Research on Liquid Bridges Relates to Infant Health and Planetary Environments

The Case Western Reserve University team of Charles Rosenblatt, Philip L. Taylor, and J. Iwan D. Alexander have used time-varying magnetic levitation techniques to study the dynamic behavior of fluids. In a recent Physical Review Letter article the team examined the collapse of a cylindrical liquid bridge when the total body force (gravitational + magnetic) was suddenly changed from zero. They found that the time to collapse is independent of bridge length, and discovered a new scaling relationship to describe the phenomenon. They also applied a 1-D slice model to the problem, finding good agreement between experimental results and theory. More recently they examined the resonance behavior of liquid bridges by subjecting the bridge to a temporally-periodic magnetic field (over and above the d.c. magnetic field required to simulate microgravity conditions). The team was able to determine the resonance frequency as a function of the Bond number and slenderness ratio on the bridges.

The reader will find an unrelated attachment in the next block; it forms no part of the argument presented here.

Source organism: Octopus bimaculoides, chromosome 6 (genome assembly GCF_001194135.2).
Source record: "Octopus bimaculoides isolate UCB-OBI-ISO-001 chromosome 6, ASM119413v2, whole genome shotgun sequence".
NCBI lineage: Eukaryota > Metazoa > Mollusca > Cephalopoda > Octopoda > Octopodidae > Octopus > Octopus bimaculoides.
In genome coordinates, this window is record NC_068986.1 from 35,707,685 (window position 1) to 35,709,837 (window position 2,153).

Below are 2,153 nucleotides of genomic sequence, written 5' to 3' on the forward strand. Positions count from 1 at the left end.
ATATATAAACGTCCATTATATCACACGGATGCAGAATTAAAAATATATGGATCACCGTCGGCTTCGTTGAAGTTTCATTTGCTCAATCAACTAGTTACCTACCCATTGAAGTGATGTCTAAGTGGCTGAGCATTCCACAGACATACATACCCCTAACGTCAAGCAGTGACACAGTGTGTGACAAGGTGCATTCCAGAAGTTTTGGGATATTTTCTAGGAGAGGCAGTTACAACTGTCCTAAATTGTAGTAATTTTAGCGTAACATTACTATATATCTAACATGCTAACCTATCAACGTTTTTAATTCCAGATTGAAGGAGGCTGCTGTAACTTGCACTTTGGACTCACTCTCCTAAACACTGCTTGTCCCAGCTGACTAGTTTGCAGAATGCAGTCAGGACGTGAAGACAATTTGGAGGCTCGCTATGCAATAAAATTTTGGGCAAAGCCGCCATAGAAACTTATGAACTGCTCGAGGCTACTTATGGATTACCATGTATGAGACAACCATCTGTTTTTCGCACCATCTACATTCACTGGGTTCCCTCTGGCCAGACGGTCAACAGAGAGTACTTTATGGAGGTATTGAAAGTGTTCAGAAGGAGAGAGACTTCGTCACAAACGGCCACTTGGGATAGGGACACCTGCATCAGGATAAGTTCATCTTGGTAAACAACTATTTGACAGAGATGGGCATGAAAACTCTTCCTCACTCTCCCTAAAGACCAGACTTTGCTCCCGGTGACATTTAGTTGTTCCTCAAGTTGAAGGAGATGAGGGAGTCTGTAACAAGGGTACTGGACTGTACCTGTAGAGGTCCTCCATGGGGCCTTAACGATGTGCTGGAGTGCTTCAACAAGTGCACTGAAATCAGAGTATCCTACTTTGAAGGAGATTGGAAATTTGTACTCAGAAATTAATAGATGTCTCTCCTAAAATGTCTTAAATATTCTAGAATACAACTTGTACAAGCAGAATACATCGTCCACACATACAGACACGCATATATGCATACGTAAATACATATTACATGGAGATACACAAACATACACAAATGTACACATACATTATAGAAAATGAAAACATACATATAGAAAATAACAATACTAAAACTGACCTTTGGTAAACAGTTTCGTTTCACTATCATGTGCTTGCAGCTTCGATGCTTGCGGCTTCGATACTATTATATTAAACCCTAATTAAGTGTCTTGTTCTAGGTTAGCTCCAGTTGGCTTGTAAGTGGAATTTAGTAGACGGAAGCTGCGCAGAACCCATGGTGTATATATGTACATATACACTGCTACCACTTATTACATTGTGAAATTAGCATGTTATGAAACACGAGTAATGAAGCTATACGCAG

This technique, which is applicable to studies of dynamic surface tension, will be used to examine the transport of pulmonary surfactants and the resulting dynamic change in surface tension. The goal is to determine how best to treat premature infants who are unable to synthesize enough surfactant to facilitate proper functioning of their lungs.

With the ability to simulate gravitational environments not only in space but also on other planets, and the ability to vary the total body force with time, the work of Rosenblatt, Taylor, and Alexander has been reported in both the scientific and popular press. Discover Magazine and Pour la Science (the French Scientific American) recently carried stories about their work.